U.S. officials said on Monday 15 inmates from the Guantanamo Bay prison were transferred to the United Arab Emirates, the single largest transfer of Guantanamo detainees during President Barack Obama's administration.
The transfer of the 12 Yemeni and three Afghan citizens brings the total number of detainees down to 61 at the U.S. naval base in Guantanamo Bay, Cuba. Most have been held without charge or trial for more than a decade, drawing international condemnation.
Obama, who had hoped to close the prison during his first year in office, rolled out his plan in February aimed at shutting the facility. But he faces opposition from many Republican lawmakers as well as some fellow Democrats.
"In its race to close Gitmo, the Obama administration is doubling down on policies that put American lives at risk," Republican California Rep. Ed Royce, who chairs the House Foreign Affairs Committee said. "Once again, hardened terrorists are being released to foreign countries where they will be a threat."
While Obama's plan for shuttering the facility calls for bringing the several dozen remaining prisoners to maximum-security prisons in the United States, U.S. law bars such transfers to the mainland. Obama, though, has not ruled out doing so by executive action.
"I think we are at an extremely dangerous point where there is a significant possibility this is going to remain open as a permanent offshore prison to hold people, practically until they die," said Naureen Shah, Amnesty International's U.S. director for security and human rights.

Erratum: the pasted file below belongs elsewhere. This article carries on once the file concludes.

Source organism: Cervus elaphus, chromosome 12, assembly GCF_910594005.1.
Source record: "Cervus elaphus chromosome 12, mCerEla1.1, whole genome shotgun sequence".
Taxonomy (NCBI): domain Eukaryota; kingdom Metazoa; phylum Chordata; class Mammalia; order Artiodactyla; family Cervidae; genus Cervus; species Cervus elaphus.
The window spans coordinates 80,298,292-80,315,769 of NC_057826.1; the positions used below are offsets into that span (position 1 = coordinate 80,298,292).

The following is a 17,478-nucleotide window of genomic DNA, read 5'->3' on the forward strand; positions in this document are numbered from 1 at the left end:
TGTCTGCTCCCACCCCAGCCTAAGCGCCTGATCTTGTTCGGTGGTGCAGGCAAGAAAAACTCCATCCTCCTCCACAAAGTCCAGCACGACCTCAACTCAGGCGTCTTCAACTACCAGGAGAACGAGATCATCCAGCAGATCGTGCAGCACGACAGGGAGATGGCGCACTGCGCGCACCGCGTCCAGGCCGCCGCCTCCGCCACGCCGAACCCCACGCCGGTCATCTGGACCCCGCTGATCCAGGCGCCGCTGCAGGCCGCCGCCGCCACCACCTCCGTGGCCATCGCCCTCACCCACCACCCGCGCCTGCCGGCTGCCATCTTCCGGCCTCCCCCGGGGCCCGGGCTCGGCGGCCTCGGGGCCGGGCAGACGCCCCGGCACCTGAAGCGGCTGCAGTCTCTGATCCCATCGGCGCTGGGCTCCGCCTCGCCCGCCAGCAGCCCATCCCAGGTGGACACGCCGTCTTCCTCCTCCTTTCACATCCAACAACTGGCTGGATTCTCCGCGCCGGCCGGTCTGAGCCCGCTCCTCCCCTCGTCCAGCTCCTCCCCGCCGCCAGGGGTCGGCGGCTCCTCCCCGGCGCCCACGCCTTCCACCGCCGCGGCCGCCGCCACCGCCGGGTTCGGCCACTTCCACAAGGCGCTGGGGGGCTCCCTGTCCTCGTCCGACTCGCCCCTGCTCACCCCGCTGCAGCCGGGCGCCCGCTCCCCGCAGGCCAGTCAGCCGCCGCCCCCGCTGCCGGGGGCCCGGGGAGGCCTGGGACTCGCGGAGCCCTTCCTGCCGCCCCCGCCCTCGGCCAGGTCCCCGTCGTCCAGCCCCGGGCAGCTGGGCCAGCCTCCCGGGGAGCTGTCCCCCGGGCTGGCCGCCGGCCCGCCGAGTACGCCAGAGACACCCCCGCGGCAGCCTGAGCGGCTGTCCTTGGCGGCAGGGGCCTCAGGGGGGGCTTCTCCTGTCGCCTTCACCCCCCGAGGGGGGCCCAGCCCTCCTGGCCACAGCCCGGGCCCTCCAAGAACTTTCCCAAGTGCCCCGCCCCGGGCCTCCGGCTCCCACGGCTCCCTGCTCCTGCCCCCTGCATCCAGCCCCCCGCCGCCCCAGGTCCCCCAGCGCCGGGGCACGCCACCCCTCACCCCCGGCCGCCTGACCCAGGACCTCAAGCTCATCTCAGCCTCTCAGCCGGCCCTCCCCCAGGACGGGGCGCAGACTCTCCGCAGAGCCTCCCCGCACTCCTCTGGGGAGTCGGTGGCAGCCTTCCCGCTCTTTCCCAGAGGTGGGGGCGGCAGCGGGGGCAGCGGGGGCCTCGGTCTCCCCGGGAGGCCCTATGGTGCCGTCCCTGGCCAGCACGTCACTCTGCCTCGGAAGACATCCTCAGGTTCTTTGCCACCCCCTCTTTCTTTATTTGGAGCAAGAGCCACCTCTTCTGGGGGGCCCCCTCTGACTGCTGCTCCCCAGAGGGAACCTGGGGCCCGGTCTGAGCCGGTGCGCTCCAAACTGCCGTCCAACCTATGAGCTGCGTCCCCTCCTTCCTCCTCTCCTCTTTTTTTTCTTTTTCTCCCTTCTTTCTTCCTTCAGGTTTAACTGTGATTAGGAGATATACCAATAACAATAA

Shah added that keeping Guantanamo open gave cover to foreign governments to ignore international human rights.
"It weakens the U.S. government's hand in arguing against torture and indefinite detention," she said.
One of the detainees who was transferred is an Afghan national, identified as Obaidullah, who has spent more than 13 years at Guantanamo. He had been accused of hiding and storing mines to be used against American forces in Afghanistan.
"The continued operation of the detention facility weakens our national security by draining resources, damaging our relationships with key allies and partners, and emboldening violent extremists," Lee Wolosky, the State Department's special envoy for closing the Guantanamo detention center, said.
"The support of our friends and allies – like the UAE – is critical to our achieving this shared goal," Wolosky said.
A U.S. State Department official speaking on condition of anonymity said the UAE had resettled five detainees transferred in November 2015.